No Love (for the Sick) Boats


More than 40 medical malpractice lawsuits have been filed against Florida cruise ship companies over the last decade, but nearly all have floundered in court or been dismissed, the WSJ’s Stephanie Chen reports.

In the suits, passengers claim they were hurt as a result of poor medical care or that ship doctors made injuries worse. But the companies haven’t been found liable because on-board care givers are independent contractors; and malpractice cases involving treatment outside the U.S. boundaries generally must be filed in the courts of the physician’s country of origin.

Earlier this month, the U.S. Supreme Court declined to hear an appeal in a medical injury lawsuit that had been in various courts for nearly a decade. In the case, a teenage girl’s abdominal pains were misdiagnosed as the flu during a trip on Carnival Cruise Lines’ Ecstasy. Doctors at an emergency room later found that her appendix ruptured, an injury that rendered her sterile. Carnival said the physician wasn’t its employee and that the company bore no responsibility.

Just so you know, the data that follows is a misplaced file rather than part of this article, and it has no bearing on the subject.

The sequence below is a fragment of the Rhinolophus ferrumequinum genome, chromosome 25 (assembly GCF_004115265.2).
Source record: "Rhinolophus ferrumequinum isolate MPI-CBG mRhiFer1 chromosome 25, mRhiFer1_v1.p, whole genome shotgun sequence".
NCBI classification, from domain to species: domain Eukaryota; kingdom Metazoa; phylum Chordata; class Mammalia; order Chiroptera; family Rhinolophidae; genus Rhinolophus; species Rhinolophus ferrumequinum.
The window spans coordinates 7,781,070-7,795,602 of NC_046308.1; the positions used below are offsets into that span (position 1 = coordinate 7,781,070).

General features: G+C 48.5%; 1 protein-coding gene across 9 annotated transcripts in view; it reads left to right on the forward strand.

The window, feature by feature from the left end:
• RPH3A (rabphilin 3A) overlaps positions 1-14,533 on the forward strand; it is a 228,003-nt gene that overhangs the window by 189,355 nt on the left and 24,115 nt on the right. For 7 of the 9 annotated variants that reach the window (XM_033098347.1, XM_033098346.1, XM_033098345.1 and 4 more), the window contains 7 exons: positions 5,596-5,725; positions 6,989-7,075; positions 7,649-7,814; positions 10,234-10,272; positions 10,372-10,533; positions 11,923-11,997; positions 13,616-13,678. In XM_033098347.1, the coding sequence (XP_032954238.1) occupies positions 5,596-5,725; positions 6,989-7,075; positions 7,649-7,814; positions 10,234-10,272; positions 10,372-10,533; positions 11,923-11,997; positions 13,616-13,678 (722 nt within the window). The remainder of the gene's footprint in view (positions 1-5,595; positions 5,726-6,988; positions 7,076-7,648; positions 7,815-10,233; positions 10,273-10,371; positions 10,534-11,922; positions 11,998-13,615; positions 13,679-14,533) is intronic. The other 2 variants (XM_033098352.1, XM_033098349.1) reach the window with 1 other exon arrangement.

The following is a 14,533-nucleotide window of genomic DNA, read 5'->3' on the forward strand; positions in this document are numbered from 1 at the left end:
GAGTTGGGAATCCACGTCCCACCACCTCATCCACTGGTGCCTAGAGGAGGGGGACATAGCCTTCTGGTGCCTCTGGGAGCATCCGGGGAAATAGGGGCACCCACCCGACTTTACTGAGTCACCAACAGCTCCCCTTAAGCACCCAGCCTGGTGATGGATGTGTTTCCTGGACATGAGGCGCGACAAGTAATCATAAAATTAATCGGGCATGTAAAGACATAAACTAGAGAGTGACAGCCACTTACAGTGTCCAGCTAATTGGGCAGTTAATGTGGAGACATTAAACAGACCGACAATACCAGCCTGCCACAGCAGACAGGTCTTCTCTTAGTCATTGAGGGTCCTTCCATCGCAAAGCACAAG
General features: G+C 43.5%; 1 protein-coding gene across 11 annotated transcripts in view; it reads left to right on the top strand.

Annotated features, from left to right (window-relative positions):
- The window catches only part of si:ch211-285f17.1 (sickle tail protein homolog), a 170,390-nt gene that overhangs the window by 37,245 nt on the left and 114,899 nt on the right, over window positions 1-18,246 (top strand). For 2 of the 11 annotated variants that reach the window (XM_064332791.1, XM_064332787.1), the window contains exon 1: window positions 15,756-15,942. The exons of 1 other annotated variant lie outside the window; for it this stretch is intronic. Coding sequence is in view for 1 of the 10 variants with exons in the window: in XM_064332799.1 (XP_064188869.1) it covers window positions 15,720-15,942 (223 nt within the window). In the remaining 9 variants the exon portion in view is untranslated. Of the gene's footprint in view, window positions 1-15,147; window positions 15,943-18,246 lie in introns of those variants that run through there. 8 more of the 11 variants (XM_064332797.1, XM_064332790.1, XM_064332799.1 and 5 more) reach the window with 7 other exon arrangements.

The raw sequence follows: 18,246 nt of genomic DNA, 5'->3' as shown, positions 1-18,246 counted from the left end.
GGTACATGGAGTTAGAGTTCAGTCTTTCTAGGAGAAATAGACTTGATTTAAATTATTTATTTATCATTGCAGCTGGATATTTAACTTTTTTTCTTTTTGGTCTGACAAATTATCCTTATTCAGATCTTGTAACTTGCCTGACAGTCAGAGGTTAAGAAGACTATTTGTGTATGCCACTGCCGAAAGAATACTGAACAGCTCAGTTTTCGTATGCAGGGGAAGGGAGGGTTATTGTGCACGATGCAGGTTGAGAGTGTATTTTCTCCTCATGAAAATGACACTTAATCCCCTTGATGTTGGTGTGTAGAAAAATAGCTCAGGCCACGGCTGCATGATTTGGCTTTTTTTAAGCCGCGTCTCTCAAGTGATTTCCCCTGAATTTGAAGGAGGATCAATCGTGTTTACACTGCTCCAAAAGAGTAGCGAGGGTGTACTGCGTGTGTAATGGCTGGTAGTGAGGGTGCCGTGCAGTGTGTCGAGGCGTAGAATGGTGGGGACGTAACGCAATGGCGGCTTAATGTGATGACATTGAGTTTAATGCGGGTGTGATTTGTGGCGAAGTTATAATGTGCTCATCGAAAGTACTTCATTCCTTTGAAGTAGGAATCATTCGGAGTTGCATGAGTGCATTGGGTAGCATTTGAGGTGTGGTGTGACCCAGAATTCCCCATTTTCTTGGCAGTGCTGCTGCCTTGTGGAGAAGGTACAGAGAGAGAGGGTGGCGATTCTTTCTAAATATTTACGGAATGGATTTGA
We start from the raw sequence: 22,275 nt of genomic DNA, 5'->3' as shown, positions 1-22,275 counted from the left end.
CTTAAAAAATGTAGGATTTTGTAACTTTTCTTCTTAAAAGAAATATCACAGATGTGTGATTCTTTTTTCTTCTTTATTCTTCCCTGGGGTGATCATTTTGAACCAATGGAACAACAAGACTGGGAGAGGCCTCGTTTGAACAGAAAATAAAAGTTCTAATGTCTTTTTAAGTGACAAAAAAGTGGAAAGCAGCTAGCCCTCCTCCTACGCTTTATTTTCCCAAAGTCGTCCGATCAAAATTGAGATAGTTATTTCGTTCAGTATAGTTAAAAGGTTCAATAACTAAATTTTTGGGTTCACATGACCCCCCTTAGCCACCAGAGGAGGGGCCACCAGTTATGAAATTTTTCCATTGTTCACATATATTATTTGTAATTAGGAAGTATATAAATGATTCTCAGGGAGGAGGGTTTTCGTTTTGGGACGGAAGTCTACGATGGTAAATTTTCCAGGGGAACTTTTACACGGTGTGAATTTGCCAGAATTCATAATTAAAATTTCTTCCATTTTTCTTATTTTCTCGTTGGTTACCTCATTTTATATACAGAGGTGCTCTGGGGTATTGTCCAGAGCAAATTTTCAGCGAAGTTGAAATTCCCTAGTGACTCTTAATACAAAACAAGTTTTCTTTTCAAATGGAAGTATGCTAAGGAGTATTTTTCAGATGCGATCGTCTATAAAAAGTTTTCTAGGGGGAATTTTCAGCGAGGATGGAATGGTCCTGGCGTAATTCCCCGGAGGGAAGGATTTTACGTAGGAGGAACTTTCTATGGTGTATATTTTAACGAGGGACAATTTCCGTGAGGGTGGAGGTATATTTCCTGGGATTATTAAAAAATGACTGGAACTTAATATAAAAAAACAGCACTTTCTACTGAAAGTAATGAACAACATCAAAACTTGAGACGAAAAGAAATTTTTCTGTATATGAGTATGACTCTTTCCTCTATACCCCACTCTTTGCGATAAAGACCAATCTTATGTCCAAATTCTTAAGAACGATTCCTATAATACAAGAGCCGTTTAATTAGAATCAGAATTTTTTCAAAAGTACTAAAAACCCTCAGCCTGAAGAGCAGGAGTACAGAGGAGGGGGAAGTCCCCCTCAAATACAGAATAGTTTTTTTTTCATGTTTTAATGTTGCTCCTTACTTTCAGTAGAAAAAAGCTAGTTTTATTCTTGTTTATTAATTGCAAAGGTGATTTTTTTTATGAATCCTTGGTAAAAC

Many of the physicians on the ships are foreign born and filing a lawsuit in their home country can be complex and expensive. Further, when a malpractice case crops up the doctors usually disappear and the cruise companies don’t offer much help in locating them, Chen reports.
The Italian doctor who treated the girl with the ruptured appendix was initially named as a defendant in her suit but later dropped because nobody, even a private eye, could locate him. Carnival declined to comment to WSJ.

The legal situation “leaves the passenger who goes on a cruise and gets bad medical care with virtually no remedy,” says Jason Margulies, a maritime lawyer.